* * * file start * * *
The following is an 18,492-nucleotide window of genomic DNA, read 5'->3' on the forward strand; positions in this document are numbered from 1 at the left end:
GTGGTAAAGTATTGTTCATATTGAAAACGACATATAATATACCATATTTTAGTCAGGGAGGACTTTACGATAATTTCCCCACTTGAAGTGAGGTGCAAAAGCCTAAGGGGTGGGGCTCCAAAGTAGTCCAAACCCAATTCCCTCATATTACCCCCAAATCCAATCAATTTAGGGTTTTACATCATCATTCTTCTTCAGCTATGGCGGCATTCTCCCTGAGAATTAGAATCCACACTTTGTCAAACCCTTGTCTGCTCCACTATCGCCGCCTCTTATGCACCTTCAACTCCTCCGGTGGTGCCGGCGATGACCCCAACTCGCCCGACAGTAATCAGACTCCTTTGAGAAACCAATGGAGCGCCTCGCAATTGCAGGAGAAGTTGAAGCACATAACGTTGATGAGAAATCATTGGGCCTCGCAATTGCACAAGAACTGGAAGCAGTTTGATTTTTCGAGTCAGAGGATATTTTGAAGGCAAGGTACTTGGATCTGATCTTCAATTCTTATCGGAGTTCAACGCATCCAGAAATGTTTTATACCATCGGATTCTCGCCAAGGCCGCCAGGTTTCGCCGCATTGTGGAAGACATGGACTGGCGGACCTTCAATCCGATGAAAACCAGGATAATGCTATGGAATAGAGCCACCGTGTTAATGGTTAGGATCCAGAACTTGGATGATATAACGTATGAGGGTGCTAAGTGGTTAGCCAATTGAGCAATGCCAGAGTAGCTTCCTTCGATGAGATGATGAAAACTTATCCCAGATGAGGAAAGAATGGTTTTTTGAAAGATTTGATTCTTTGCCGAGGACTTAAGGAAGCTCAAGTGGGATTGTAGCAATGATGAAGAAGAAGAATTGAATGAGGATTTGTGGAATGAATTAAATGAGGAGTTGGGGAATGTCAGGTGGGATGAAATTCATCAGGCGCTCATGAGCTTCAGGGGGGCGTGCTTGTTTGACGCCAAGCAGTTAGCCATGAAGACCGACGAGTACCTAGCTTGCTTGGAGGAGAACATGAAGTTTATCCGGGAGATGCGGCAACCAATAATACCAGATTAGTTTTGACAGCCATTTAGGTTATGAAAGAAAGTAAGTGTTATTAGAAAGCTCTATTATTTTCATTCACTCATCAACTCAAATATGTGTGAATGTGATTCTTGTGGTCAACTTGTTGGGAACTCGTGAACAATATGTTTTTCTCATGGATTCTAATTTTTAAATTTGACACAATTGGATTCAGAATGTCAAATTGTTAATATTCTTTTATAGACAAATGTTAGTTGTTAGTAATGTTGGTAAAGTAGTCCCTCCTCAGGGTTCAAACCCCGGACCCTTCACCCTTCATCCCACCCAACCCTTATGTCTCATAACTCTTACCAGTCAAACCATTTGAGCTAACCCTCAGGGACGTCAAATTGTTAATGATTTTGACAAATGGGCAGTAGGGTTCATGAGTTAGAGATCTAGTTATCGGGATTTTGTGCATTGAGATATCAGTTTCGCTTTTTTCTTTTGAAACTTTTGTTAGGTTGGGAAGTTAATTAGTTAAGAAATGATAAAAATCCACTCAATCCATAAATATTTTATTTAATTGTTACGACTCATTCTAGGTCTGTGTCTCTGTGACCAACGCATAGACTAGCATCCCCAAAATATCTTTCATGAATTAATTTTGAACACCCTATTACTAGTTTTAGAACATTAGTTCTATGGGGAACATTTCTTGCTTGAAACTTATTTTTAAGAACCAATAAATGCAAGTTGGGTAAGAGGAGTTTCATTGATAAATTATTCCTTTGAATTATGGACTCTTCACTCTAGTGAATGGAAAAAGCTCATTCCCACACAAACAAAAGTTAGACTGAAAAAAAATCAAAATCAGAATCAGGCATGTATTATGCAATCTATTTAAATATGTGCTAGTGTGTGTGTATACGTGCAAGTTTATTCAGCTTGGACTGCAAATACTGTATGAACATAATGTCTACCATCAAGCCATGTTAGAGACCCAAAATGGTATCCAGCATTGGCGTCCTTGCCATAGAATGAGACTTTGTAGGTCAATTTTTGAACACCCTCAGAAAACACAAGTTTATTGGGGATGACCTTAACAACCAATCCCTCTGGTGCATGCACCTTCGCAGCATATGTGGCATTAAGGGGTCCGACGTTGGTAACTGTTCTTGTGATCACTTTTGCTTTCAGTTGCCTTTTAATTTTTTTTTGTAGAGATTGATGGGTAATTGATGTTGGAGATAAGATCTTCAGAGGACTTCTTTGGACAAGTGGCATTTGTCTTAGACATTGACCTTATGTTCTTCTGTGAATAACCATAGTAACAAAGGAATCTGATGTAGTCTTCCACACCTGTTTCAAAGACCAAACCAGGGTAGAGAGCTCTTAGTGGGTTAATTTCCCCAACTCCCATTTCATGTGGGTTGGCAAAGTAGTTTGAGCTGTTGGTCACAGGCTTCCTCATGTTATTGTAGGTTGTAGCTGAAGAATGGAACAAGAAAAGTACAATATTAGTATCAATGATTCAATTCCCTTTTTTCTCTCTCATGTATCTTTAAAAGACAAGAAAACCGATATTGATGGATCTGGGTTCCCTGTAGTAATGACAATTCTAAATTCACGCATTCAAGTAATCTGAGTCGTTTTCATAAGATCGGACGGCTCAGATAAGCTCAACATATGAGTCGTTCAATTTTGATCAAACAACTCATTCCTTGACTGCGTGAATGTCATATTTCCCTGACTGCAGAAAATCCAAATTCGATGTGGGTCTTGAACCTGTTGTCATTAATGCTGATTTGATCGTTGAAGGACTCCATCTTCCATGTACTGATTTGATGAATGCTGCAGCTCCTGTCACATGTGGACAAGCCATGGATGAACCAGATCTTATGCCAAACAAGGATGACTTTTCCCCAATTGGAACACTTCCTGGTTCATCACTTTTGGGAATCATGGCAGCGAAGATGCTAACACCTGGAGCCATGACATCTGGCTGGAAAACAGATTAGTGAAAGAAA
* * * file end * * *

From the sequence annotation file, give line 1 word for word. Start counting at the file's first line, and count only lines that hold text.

The following is an 18,492-nucleotide window of genomic DNA, read 5'->3' on the forward strand; positions in this document are numbered from 1 at the left end: